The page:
As I contemplated that little piece of cloth I decided to pray differently for them. Though they are giant sized compared to the nightie now, they have the same soul inside. I prayed, not for the adults they are now, but who they once were. Helpless. Needy of me, their mama.
Their soul and hearts still need their mother’s prayers.
They don’t need my physical care any longer…but the little nightie reminds me their soul and hearts still need their mother’s prayers. So I think I’ll keep the precious piece of fabric to remind me to pray. Until I’m no longer here on earth to pray…..
Mamas, does seeing a tiny garment that your own little one wore, bring tears to your eyes? I’ve been weeping since I began writing this…and I really don’t know why…..I looked up mother in my concordance and came across this gem in Isaiah 49.
Can a mother forget the baby at her breast
and have no compassion on the child she has borne?
Though she may forget,
I will not forget you!
Isn’t that promise amazing? As if we mothers could forget….He promises what’s impossible for her…to ever forget. I’m resting on that promise.
I’m always glad when I get through January and early February. Why? Because there are hazardous dates in there. Reflecting back though, I can say I was never alone.
This morning I read Psalm 116, and picked out some phrases that stood out to me. That psalm could have been the song Jesus and His disciples sang after the last supper.
Here are the phrases that stood out to me:
He heard my voice
I was overcome by distress and sorrow.
The LORD is gracious and righteous, full of compassion
The LORD has been good to you.
Precious in the sight of the LORD is the death of his faithful servants.
I will sacrifice a thank offering to you and call on the name of the LORD.
He heard my voice.
Looking back on my January’s and the first week of February have for the past twelve years brought back memories, mostly sad, yet full of hope. During those early years, I remembered difficult times, yes, but I also remembered the closeness of my Savior. I called out in my distress–and he heard my cries. He heard my voice. (verse 1). Just as the psalmist, I experienced sorrow and distress when my loved ones left this earth, I was overcome by distress and sorrow (verse 3b). Yet, The LORD is gracious and righteous, full of compassion. The LORD has been good to you.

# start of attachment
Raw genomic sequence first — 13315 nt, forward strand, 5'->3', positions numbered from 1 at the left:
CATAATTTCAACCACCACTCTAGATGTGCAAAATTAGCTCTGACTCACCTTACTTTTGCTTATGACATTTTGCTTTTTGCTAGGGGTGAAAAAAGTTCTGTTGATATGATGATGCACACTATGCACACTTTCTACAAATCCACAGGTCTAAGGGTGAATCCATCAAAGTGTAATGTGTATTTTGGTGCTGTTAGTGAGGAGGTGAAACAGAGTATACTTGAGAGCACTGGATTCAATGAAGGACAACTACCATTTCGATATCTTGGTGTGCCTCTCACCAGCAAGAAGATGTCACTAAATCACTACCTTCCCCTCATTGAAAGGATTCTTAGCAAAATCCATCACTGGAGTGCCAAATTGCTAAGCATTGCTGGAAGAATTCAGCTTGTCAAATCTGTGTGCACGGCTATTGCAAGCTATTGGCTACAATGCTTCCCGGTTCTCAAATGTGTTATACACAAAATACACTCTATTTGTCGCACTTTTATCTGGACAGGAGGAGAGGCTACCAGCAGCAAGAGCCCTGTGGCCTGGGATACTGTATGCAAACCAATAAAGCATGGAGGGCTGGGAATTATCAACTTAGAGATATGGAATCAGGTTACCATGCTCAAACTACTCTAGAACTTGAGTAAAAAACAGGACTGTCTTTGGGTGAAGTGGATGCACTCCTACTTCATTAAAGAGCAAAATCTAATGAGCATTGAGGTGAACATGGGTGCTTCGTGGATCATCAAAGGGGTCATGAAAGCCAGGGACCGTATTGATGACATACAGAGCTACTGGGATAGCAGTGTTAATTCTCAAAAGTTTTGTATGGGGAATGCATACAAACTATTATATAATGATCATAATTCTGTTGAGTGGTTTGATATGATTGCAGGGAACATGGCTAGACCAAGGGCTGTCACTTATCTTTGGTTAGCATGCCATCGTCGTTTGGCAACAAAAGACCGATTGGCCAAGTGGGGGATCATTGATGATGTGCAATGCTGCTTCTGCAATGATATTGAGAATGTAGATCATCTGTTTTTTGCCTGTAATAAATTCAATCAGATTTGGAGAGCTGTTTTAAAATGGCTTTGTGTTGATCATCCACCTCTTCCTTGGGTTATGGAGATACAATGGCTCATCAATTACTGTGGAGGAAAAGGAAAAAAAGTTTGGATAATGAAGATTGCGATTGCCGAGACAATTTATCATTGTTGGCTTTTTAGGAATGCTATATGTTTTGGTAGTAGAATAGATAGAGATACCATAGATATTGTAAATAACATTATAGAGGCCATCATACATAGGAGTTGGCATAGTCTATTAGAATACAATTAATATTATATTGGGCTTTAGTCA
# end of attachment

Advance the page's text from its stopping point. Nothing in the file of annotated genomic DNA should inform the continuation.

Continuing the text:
It is with joy….
The psalm comes full circle. God heard, had compassion, was good, and gives salvation. I will lift the cup of salvation (verse13a). He reminds me: Precious in the sight of the LORD is the death of his faithful servants (verse 15). During the memorial services of both my parents, my husbands, I was able to give thanks for what God did in their lives and mine as well. At the time, it was a sacrifice to give thanks. Yet I know they are with the Savior in Heaven.
Precious means: of great value; not to be wasted, or treated carelessly.
It is good to look back, to give thanks.
It is good to look back at our loved one’s lives. To give thanks for them. To see how God gave me compassion, comfort, love, and salvation.
Looking back more than 25 years ago now, my dad entered Heaven’s gates. Twelve years ago, my first husband, Bill, entered those same gates. Eight years ago, Blair entered them. And Mom, nearly eight years ago, entered the gates. There are many more names I could mention, but these are the closest ones to me.
They were huge blessings to me….
Each of those people: Henry, Rose, Bill and Blair were huge blessings to me–and to others too. It isn’t a sacrifice any more to give praise. I experience gratefulness for the memories. But more than memories, I will see each of them again one day, when it is my time to leave this earth. It’s getting closer every day.
I’m reminded of the words of Isaac Watts, a renown hymn writer of the early 18th century:
I love the Lord; he bowed his ear,
And chased my grief away!
O let my heart no more despair,
While I have breath to pray.